Lung cancer risk increases with diesel exhaust exposure
(CBS/AP) Exposure to diesel exhaust increases risk for lung cancer, new evidence shows, and workers are especially at risk.
Diesel exhaust has long been thought to be a carcinogen. But the 20-year study from the National Cancer Institute took a closer look by tracking more than 12,000 workers in certain kinds of mines - facilities that mined for potash, lime and other nonmetals. They breathed levels of exhaust from diesel-powered equipment higher than the general population encounters.
The study - published Mar. 2 in the Journal of the National Cancer Institute - found the most heavily exposed miners had three times the risk of death from lung cancer compared to workers with the lowest exposures.
But even workers with lower exposures had a 50 percent increased risk, study author Debra Silverman, an NCI epidemiologist, wrote.
"Our findings are important not only for miners but also for the 1.4 million American workers and the 3 million European workers exposed to diesel exhaust, and for urban populations worldwide," Silverman wrote.
Silverman noted that some highly polluted cities in China, Mexico and Portugal have in past years reported diesel exposure levels that over long periods could be comparable to those experienced by miners with lower exposures.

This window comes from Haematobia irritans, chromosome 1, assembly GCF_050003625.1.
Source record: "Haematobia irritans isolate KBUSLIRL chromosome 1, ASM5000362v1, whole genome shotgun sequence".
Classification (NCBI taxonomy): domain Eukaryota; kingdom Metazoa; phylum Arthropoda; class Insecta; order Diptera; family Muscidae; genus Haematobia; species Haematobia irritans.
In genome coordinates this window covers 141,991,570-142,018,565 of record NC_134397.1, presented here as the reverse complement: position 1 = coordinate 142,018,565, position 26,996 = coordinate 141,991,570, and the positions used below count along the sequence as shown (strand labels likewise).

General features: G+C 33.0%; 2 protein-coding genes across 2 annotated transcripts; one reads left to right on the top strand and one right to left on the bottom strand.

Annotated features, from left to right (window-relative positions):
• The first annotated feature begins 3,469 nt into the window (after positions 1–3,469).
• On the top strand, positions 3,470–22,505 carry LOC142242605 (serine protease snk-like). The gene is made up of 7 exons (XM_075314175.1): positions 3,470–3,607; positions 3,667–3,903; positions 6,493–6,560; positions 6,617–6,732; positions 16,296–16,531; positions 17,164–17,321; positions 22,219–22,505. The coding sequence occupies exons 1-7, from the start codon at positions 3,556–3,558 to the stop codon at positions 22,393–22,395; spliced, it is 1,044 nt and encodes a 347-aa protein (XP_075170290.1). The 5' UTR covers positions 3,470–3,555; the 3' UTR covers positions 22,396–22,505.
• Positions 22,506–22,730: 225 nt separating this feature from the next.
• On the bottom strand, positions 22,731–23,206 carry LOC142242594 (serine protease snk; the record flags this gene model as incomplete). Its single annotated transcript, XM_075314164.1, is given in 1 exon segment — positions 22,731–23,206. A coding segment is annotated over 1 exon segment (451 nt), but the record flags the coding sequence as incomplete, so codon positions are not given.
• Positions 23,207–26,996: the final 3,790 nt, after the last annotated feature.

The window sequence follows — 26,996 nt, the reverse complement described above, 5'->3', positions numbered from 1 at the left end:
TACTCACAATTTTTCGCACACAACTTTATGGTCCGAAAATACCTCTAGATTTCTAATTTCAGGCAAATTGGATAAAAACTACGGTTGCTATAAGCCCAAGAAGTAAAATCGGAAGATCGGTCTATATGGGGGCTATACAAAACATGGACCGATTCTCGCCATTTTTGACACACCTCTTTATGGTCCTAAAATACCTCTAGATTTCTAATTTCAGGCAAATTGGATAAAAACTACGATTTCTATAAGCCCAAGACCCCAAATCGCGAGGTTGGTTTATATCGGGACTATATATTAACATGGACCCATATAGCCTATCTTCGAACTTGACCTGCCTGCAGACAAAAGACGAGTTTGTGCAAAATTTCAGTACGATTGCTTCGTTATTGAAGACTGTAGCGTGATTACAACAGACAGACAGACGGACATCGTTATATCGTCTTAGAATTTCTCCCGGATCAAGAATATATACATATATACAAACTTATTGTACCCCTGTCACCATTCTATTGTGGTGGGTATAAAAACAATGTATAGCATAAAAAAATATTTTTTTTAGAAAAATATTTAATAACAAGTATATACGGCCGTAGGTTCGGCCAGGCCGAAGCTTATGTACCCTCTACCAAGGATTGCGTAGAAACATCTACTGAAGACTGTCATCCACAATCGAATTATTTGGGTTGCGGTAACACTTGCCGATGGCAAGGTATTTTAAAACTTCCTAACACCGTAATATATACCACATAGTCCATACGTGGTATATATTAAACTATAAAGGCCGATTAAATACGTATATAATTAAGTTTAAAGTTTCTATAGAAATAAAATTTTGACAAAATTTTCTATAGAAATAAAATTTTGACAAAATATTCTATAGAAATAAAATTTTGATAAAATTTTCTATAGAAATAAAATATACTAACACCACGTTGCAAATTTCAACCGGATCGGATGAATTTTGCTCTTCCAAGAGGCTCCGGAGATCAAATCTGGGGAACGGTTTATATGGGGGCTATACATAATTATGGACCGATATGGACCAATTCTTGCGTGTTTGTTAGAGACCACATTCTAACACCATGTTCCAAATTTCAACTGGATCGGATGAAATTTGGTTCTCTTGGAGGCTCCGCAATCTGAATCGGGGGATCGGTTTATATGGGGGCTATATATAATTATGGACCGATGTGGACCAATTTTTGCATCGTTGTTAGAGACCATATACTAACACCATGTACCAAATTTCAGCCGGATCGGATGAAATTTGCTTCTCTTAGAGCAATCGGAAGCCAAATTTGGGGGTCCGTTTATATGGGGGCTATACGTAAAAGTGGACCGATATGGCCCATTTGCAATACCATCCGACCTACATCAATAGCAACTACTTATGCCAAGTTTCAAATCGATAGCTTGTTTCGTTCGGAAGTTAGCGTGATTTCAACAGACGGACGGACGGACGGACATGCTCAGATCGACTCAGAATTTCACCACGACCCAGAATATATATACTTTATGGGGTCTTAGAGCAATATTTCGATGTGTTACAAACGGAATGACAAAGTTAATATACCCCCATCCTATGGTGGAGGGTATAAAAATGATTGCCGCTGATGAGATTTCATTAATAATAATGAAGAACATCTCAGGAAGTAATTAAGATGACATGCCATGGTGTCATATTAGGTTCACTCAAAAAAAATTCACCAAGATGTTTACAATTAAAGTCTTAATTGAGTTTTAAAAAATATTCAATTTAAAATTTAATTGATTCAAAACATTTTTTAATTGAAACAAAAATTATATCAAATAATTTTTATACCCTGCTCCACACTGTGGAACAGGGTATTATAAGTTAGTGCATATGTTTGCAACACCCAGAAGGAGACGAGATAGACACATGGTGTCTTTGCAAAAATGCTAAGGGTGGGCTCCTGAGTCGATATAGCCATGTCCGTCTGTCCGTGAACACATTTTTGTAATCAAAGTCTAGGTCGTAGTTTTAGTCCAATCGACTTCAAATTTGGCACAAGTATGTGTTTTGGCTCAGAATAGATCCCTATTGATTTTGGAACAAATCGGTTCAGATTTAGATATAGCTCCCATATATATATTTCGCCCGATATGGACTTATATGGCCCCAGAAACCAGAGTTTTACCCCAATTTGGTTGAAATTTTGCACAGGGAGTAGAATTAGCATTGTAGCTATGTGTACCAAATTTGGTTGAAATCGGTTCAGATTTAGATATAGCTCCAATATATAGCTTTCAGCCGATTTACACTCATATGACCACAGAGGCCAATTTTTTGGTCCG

One industry group said that the study looked back at mines using decades-old equipment, and there's far less pollution from diesel engines today.
"Diesel engine and equipment makers, fuel refiners and emissions control technology manufacturers have invested billions of dollars in research to develop and deploy technologies and strategies that reduce engine emissions, now ultimately to near zero levels to meet increasingly stringent clean air standards here in the United States and around the world," Allen Schaeffer, of the nonprofit Diesel Technology Forum, said.
More people in the U.S. die from lung cancer than from any other type of cancer - it's expected to kill more than 160,000 Americans this year. The most recent statistics, from 1998 to 2007, show a decline in lung cancer rates among men and level rates among women.
The National Cancer Institute has more on lung cancer.
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